WHO'S NEW ... SIXWIRE

LOOK AT THEM NOW

The members of five-man Nashville band Sixwire still remember the magical moment when they knew everything would work out. It happened three years ago, when guitarist/producer/songwriter Steve Mandile made an important personnel decision.

"We couldn't get arrested," he recalls with a chuckle. "So I fired myself."

Steve, who had been singing lead, decided to stick to guitar and hand over the microphone to former solo singer Andy Childs - and suddenly things fell into place. "It was like when the electricity shot through Frankenstein's bolts," laughs bass player John Howard. "The thing took on a life of its own."

The band's core trio of Steve, John and bass player Robb Houston came together in 1994, with drummer Chuck Tilley joining up along the way. But with Andy's addition, their warm, harmony-laden sound really came together. Still, they needed a name ...

"'Sixwire' was our pet name for a guitar," explains Steve. "It's a real guitar-oriented band - but you can't just call a band 'Guitar.'"

United under the Sixwire banner, the band started playing for fun around Music City clubs and immediately began attracting record-company attention. They signed on with Warner Bros. Nashville, and set about making their first album. With Steve producing, they knocked out the 11 catchy songs on Sixwire in under a week. The guys say it was a stress-free process.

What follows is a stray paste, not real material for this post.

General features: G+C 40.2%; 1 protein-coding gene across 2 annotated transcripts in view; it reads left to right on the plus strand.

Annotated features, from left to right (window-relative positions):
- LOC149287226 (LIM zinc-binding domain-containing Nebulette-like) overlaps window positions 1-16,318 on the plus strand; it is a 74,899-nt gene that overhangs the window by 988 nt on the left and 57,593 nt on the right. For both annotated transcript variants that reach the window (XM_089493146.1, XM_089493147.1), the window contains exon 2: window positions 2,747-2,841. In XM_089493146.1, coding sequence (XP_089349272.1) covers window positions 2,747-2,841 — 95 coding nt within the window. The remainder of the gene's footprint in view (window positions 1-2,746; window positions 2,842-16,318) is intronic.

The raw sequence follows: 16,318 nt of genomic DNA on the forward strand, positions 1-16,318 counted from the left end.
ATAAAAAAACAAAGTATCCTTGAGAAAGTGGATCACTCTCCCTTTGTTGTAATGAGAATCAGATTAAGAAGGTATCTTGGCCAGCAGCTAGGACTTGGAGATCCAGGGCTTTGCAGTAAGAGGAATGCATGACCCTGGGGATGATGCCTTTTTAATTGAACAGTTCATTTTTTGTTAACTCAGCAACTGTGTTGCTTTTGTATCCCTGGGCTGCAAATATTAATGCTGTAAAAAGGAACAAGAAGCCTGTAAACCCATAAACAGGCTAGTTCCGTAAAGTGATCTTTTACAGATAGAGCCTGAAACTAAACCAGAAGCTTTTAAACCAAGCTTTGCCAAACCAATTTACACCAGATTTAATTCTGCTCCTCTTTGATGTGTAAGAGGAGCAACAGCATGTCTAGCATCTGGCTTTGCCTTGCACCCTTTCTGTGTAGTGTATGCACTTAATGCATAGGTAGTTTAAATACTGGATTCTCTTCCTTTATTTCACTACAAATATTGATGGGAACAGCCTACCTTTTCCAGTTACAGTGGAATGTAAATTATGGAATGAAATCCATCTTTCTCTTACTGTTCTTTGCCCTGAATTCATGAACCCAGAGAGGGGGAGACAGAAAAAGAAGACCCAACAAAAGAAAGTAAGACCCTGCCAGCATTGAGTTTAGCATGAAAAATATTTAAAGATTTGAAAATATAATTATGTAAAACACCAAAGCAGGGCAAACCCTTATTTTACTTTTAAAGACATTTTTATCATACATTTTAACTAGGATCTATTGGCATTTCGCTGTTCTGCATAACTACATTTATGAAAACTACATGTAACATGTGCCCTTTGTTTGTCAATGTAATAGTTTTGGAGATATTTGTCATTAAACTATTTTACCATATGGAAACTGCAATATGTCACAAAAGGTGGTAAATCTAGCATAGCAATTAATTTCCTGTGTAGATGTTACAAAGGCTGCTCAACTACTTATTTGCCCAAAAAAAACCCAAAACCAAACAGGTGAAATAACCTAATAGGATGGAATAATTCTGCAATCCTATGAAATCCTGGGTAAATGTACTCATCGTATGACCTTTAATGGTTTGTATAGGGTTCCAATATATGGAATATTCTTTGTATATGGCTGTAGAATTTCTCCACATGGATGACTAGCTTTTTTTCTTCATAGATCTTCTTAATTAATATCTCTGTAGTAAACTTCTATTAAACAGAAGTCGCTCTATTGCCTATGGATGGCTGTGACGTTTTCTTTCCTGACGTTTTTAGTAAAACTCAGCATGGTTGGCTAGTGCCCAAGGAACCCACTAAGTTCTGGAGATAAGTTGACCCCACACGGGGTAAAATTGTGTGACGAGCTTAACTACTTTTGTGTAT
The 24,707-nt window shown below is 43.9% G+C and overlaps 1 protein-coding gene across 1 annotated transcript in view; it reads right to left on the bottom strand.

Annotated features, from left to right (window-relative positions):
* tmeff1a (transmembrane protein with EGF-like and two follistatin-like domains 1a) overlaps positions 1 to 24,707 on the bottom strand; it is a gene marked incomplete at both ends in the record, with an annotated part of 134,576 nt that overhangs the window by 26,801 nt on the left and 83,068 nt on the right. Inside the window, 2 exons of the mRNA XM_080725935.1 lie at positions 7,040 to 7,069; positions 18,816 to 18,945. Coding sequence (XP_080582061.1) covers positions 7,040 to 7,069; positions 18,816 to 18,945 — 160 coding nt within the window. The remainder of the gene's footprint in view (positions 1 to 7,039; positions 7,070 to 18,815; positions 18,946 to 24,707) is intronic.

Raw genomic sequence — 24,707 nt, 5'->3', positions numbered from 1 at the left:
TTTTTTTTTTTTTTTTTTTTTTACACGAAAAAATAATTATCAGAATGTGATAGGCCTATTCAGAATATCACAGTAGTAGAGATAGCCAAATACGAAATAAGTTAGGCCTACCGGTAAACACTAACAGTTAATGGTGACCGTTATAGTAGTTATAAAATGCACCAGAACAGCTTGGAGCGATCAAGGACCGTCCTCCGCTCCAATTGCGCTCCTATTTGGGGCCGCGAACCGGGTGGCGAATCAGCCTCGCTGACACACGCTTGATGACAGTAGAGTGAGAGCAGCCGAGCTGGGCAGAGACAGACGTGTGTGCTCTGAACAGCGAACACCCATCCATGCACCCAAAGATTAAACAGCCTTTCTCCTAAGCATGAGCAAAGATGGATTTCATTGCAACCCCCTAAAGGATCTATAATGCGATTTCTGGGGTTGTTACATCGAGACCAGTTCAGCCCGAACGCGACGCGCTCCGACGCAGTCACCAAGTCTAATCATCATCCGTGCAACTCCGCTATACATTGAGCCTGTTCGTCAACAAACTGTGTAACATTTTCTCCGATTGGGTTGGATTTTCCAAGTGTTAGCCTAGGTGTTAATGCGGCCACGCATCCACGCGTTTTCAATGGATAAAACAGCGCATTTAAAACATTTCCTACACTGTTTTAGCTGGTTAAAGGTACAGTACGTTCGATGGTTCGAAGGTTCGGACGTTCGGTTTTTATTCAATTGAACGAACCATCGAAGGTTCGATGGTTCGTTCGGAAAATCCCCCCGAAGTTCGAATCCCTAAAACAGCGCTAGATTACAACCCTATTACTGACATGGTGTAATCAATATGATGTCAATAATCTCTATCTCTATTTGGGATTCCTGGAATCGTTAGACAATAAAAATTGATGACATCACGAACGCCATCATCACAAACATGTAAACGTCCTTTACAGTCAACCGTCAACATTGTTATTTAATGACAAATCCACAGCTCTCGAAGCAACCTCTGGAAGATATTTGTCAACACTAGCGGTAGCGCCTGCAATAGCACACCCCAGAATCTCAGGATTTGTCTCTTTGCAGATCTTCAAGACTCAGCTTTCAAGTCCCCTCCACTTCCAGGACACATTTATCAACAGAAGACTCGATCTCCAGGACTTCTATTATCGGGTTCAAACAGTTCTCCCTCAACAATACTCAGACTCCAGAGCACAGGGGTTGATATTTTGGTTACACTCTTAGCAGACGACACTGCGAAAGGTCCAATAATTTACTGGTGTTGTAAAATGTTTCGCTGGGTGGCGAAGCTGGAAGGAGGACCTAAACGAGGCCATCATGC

"As a producer, Steve is very good about just letting everybody do what they do," reports Andy.

"That's because I don't have any ideas of my own!" Steve laughs.

"Steve's like the mad scientist, working late at night with his little test tubes, with smoke coming up out of the boiling water," John chimes in. "He'll get in there and just make magic happen." The magic is working: Sixwire's first hit, "Look At Me Now," is already in the Top 40. The guys are excited about being on the radio, but they still get their biggest kick from performing live.

"In spite of everything we do and everywhere we go, it's still the most exciting when we get onstage," says Andy. "That's what the whole thing is about."

And they hope to do it for a long time to come.

"The chance to go out and play something you created," says Steve, "is really special."

-- Chris Neal

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